The Elephant in the Room

August 11, 2016

Elephant in the Room by Terry Kettering

 

There's an elephant in the room.

It is large and squatting, so it is hard to get around it.

Yet we squeeze by with, "How are you?" and "I'm fine," and a thousand other forms of trivial chatter.

We talk about the weather. We talk about work.

We talk about everything else, except the elephant in the room.

There's an elephant in the room.

We all know it's there. We are thinking about the elephant as we talk together.

It is constantly on our minds. For, you see, it is a very large elephant.

It has hurt us all. But we don't talk about the elephant in the room.

Oh, please say his (her) name.

Oh, please say his (her) name again.

Oh, please, let's talk about the elephant in the room.

For if we talk about his (her) death, perhaps we can talk about his (her) life.

Can I say his (her) name to you and not have you look away?

For if I cannot, then you are leaving me....

alone....

in a room....

with an elephant.

 

​​The idea that our loved ones may become unable to make decisions for themselves is uncomfortable. These people that we have known, likely for much of our lives, so strong and independent, now require our assistance.  As we age and decline, it's important we choose someone we trust to make decisions on our behalf.  This helps to ensure our wishes are honored.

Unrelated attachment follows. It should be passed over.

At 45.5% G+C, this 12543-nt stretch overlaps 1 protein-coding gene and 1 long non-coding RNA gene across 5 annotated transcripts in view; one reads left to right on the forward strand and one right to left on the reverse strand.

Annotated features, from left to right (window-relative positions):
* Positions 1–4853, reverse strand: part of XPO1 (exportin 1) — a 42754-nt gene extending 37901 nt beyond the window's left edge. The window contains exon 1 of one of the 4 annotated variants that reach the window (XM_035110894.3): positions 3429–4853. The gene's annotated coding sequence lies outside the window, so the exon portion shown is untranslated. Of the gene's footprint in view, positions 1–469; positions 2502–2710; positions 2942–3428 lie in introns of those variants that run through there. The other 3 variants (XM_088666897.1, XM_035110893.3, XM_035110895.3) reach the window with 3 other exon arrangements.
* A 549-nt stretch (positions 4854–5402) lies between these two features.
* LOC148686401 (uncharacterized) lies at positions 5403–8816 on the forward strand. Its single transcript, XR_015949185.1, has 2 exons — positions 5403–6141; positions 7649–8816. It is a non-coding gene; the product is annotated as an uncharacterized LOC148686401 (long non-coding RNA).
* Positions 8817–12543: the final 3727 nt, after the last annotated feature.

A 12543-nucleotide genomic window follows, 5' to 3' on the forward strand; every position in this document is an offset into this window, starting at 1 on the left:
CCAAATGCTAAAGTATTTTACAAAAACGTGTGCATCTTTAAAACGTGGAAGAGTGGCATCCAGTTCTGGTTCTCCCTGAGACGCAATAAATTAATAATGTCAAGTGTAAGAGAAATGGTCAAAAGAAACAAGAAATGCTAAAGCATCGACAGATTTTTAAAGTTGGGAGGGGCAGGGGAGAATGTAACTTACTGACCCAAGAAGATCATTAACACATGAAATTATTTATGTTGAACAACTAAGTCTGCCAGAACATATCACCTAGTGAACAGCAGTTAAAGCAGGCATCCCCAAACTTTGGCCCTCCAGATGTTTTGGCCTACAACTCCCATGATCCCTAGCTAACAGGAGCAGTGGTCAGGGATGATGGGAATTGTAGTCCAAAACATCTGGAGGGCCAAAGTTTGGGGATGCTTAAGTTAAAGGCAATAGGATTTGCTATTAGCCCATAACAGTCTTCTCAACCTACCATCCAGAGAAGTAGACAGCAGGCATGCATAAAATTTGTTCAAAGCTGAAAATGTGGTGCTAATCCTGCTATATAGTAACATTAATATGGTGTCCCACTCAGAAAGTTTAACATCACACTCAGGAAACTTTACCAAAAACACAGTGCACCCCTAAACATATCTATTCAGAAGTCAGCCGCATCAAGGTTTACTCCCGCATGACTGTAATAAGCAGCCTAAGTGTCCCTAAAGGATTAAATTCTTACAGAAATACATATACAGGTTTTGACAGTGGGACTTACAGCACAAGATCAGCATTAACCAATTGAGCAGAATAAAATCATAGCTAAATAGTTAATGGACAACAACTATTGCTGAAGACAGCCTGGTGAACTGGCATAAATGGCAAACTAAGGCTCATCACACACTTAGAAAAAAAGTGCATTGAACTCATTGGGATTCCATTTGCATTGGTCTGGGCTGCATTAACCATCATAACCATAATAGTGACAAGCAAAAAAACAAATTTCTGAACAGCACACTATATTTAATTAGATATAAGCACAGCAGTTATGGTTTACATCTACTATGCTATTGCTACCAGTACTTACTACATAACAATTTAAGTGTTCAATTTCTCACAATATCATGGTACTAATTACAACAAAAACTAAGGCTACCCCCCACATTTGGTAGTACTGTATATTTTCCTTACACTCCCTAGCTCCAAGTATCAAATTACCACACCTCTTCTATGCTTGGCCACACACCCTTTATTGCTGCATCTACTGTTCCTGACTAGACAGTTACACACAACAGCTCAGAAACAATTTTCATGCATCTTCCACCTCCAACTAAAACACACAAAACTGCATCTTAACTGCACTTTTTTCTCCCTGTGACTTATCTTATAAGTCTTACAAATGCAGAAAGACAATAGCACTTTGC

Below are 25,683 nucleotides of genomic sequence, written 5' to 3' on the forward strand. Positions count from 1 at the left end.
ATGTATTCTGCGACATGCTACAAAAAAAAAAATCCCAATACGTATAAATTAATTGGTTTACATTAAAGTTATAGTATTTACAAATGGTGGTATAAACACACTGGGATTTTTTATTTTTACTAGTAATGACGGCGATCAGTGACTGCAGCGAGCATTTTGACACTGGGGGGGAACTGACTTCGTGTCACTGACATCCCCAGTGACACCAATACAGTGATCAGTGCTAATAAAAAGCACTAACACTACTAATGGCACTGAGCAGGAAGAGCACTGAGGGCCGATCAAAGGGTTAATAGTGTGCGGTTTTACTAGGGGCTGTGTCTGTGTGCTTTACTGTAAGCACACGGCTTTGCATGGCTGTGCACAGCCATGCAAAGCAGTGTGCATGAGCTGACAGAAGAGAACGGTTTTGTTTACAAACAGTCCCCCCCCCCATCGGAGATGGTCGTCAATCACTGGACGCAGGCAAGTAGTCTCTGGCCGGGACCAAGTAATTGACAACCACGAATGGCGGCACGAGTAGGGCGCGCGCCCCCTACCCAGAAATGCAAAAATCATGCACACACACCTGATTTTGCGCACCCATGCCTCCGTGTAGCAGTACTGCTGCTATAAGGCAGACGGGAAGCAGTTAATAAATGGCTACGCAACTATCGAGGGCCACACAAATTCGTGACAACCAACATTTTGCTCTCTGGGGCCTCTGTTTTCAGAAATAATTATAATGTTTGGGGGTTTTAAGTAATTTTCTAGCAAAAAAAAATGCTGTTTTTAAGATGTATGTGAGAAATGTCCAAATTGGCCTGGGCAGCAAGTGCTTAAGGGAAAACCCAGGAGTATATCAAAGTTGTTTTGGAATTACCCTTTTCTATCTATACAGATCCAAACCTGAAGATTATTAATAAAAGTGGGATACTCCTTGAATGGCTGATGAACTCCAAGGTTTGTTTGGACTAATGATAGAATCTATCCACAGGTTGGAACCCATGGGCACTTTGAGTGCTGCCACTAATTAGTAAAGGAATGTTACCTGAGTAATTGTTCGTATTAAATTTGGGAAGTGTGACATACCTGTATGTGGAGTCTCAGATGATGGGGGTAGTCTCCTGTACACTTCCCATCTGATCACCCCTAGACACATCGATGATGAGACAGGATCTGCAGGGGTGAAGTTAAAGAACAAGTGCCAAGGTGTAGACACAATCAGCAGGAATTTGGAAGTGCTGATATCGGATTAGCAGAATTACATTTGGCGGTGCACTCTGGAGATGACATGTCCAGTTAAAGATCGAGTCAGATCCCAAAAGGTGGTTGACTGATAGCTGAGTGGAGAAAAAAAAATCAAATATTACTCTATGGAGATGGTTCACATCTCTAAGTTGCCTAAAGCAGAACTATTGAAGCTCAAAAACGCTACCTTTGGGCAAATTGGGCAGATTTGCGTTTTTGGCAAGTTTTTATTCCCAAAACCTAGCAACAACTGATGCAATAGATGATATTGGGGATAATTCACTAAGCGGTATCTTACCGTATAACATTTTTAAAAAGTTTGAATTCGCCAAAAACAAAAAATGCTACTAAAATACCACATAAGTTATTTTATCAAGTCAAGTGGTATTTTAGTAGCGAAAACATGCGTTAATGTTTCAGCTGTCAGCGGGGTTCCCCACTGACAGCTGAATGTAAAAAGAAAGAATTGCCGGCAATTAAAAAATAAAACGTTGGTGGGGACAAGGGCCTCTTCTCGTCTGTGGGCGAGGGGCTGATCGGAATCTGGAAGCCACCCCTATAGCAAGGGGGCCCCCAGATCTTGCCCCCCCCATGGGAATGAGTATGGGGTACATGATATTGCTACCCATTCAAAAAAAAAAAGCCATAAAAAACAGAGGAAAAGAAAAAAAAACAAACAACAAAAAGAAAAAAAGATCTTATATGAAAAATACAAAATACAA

When completing these documents for loved ones who are experiencing illness, it may make us feel like we are accepting their eventual decline, and perhaps demise.  Though these feelings are difficult to deal with, whether or not we complete advanced directives, illness will progress, the difference is that a person's wishes may not be honored.  In the event that you become ill and go to the hospital, do you want to be hooked-up to breathing machines?  Or have artificial nutrition administered when you can no longer eat?  These are important discussions to have with your loved one.  

 

The Illinois Department of Public Health offers a free Power of Attorney for Healthcare form, that when completed by appropriate parties and signed by a witness, helps to ensure your loved ones wishes are followed.  

 

Copies of the completed document should be provided to your chosen healthcare agent, medical providers, and other applicable parties.  

 

Below you will find a link to the Illinois Department of Public Health: 

 

http://www.dph.illinois.gov/sites/default/files/forms/forms-legal-power-attorney-040716.pdf

 

 

 

 

 

 

 

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